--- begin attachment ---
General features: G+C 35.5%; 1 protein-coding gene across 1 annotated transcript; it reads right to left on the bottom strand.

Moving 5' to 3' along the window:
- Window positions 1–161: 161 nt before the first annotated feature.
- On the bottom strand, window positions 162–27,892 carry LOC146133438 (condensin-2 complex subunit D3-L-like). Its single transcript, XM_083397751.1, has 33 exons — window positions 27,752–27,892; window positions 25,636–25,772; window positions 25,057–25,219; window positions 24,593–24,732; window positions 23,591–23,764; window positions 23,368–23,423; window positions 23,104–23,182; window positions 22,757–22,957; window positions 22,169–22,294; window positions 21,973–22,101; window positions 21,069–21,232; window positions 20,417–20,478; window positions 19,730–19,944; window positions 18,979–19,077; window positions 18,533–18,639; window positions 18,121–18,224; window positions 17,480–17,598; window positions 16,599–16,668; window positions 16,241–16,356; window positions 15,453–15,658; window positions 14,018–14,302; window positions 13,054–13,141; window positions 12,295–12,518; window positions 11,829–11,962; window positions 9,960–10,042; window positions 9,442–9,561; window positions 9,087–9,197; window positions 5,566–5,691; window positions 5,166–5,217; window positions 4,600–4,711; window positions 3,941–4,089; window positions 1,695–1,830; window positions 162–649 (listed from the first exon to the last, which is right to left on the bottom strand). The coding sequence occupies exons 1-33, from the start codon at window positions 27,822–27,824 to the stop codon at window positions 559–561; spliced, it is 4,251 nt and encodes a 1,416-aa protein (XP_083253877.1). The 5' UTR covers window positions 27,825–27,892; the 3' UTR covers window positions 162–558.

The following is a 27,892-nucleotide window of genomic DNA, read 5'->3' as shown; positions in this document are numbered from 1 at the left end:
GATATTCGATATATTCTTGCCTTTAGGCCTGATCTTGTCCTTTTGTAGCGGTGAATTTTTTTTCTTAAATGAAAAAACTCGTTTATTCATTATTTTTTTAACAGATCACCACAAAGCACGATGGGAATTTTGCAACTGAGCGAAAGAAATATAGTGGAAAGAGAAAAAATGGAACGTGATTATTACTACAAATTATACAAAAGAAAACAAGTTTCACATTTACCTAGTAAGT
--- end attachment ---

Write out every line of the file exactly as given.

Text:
General features: G+C 35.5%; 1 protein-coding gene across 1 annotated transcript; it reads right to left on the bottom strand.

Moving 5' to 3' along the window:
- Window positions 1–161: 161 nt before the first annotated feature.
- On the bottom strand, window positions 162–27,892 carry LOC146133438 (condensin-2 complex subunit D3-L-like). Its single transcript, XM_083397751.1, has 33 exons — window positions 27,752–27,892; window positions 25,636–25,772; window positions 25,057–25,219; window positions 24,593–24,732; window positions 23,591–23,764; window positions 23,368–23,423; window positions 23,104–23,182; window positions 22,757–22,957; window positions 22,169–22,294; window positions 21,973–22,101; window positions 21,069–21,232; window positions 20,417–20,478; window positions 19,730–19,944; window positions 18,979–19,077; window positions 18,533–18,639; window positions 18,121–18,224; window positions 17,480–17,598; window positions 16,599–16,668; window positions 16,241–16,356; window positions 15,453–15,658; window positions 14,018–14,302; window positions 13,054–13,141; window positions 12,295–12,518; window positions 11,829–11,962; window positions 9,960–10,042; window positions 9,442–9,561; window positions 9,087–9,197; window positions 5,566–5,691; window positions 5,166–5,217; window positions 4,600–4,711; window positions 3,941–4,089; window positions 1,695–1,830; window positions 162–649 (listed from the first exon to the last, which is right to left on the bottom strand). The coding sequence occupies exons 1-33, from the start codon at window positions 27,822–27,824 to the stop codon at window positions 559–561; spliced, it is 4,251 nt and encodes a 1,416-aa protein (XP_083253877.1). The 5' UTR covers window positions 27,825–27,892; the 3' UTR covers window positions 162–558.

The following is a 27,892-nucleotide window of genomic DNA, read 5'->3' as shown; positions in this document are numbered from 1 at the left end:
GATATTCGATATATTCTTGCCTTTAGGCCTGATCTTGTCCTTTTGTAGCGGTGAATTTTTTTTCTTAAATGAAAAAACTCGTTTATTCATTATTTTTTTAACAGATCACCACAAAGCACGATGGGAATTTTGCAACTGAGCGAAAGAAATATAGTGGAAAGAGAAAAAATGGAACGTGATTATTACTACAAATTATACAAAAGAAAACAAGTTTCACATTTACCTAGTAAGT